Another path of illegal access is sometimes called computer trespass and involves remote access to targeted machines. Anyone equipped with a home computer and a modicum of knowledge about computer modems, telecommunications, and log-on procedures has easy access to numerous computer systems across the country. Many such systems have few, if any, security procedures in place to thwart would-be invaders. In one recent case, for example, a Silicon Valley software company learned that a fired software developer had been using her telephone to enter its computers. By the time she was caught, the woman had copied million of dollars worth of the company’s programs. It was later learned that the stolen software had been slated for illicit transmission to collaborators in Taiwan. Had the scheme succeeded, many thousands of “pirated” copies of the software would have been distributed at great financial loss to the legitimate copyright owners. In a similar scenario, a Florida television news editor was recently arrested after moving to a new job with a different station for allegedly entering the computer of his former employer via telephone and copying researched stories.
More exotic techniques used to steal data stored in computers extend to reading the electromagnetic radiation produced by such machines. Electromagnetic field (EMF) decoders, originally developed for military purposes, are capable of scanning radio-frequency emanations generated by all types of computers. Key stroke activity, internal chip-processed computations, disk reads, and the like can all be detected and interpreted at a distance by such sophisticated devices under favorable conditions. Computers which have been secured against such passively invasive practices are rarely found in the commercial marketplace. Those which are available to commercial organizations generally conform to a security standard developed by the United States military called TEMPEST.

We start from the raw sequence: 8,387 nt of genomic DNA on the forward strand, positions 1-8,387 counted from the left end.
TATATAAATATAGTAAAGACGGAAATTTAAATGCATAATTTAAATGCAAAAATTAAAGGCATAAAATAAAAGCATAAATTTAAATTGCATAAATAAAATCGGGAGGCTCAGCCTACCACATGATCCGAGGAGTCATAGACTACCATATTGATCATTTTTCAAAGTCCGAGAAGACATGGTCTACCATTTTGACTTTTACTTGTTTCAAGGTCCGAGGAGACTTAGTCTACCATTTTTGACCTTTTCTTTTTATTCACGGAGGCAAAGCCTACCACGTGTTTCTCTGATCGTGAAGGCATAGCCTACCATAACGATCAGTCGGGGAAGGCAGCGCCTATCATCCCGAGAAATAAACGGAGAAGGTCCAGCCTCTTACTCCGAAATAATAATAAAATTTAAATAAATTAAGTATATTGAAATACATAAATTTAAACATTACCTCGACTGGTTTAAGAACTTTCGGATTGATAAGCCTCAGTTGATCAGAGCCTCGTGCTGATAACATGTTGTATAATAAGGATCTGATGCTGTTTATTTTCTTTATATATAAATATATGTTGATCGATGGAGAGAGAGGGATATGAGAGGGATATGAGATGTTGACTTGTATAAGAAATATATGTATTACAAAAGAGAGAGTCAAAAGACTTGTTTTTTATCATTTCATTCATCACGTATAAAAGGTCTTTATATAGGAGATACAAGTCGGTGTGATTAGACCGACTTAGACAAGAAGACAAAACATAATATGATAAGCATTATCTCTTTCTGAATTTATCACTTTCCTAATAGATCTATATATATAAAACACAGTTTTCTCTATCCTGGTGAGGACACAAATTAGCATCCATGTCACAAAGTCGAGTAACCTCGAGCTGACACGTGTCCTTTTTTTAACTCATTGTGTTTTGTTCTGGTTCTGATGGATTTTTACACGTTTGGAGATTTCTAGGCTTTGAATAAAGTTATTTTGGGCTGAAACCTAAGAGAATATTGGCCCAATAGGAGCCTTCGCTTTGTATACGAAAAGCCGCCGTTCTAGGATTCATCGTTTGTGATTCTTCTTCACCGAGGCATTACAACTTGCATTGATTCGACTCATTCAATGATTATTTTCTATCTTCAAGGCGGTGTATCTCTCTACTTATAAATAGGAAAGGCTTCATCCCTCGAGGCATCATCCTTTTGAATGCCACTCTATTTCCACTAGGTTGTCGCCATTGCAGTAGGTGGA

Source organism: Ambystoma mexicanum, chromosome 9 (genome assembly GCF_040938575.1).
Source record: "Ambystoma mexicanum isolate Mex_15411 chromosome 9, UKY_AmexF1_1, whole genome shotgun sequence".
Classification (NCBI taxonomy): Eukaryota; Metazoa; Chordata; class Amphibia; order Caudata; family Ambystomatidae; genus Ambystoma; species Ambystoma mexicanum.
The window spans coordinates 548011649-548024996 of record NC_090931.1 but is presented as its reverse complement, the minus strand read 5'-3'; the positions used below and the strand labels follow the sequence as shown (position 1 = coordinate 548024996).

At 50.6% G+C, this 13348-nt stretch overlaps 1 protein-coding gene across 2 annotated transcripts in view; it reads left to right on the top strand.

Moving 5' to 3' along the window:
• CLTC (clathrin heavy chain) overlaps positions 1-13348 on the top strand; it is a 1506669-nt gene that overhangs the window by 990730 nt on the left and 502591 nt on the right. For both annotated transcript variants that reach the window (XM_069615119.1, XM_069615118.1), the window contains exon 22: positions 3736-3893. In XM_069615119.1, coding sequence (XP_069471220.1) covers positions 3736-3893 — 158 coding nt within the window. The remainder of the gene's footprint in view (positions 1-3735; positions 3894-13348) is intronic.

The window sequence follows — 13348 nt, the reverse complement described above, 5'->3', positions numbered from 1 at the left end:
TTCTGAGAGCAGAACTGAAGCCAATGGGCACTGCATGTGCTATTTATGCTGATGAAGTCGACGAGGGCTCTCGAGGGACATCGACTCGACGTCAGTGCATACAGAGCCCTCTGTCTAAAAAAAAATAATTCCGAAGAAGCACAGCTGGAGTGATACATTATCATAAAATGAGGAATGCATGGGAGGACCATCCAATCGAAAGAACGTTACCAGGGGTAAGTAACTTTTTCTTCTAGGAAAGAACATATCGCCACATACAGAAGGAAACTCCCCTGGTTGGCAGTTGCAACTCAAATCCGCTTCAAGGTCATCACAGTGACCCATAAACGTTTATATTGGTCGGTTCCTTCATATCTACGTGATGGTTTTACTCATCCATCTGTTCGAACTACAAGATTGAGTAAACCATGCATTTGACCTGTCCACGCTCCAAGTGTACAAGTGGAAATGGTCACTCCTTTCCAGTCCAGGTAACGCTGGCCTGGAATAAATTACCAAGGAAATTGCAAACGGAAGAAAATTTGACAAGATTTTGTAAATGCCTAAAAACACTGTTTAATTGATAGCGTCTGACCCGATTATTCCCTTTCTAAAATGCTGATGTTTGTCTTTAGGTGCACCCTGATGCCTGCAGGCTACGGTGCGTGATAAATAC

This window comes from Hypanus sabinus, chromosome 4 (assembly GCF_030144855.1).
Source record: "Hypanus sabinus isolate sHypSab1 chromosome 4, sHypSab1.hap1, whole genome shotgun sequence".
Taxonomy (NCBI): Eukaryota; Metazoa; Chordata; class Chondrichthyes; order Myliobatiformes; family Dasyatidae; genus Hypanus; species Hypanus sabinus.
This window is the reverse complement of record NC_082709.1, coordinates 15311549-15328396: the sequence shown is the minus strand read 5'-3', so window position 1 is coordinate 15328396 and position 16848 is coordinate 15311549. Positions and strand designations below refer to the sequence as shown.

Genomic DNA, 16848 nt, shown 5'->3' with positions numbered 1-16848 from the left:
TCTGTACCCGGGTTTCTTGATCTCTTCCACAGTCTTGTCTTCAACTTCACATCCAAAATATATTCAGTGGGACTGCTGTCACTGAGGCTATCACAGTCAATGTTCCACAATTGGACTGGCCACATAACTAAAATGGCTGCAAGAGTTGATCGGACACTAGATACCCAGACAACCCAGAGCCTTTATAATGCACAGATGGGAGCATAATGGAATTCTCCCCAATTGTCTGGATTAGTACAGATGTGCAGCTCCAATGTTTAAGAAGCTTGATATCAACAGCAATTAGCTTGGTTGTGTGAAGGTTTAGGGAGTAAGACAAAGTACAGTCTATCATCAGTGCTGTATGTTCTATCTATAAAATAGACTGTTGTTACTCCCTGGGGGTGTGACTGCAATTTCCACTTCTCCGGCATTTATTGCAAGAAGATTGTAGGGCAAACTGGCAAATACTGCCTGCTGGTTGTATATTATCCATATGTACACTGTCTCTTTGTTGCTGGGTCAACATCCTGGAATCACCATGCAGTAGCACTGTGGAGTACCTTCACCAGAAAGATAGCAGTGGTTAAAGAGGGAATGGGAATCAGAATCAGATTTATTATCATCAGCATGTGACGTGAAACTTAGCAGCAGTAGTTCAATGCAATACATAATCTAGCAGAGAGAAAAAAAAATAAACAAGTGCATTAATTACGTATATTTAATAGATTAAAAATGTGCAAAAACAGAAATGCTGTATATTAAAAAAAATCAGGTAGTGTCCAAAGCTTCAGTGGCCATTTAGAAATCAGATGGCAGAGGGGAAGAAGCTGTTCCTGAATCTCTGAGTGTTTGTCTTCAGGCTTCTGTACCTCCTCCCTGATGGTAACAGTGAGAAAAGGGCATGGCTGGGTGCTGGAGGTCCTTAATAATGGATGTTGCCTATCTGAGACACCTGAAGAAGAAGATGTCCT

Some criminal perpetrators intend simply to destroy or alter data without otherwise accessing or copying it. Disgruntled employees, mischievous computer hackers, business competitors, and others may all have varied degrees of interest in destroying the records or computer capabilities of a company.
In what proved to be the first criminal prosecution of a person accused of creating a computer virus, Texas programmer Donald Gene Burleson was arrested in 1988 for allegedly infecting a former employer’s computer with a program designed to destroy the information it contained. Since Burleson’s arrest, many other would-be imitators have taken similar paths of revenge. According to Richard Baker, author of the respected Computer Security Handbook, “the greatest threat to your computers and data comes from inside your company, not outside. The person most likely to invade your computer,” says Baker, “is not a gawky youngster in some other part of the country but an employee who is currently on your payroll.”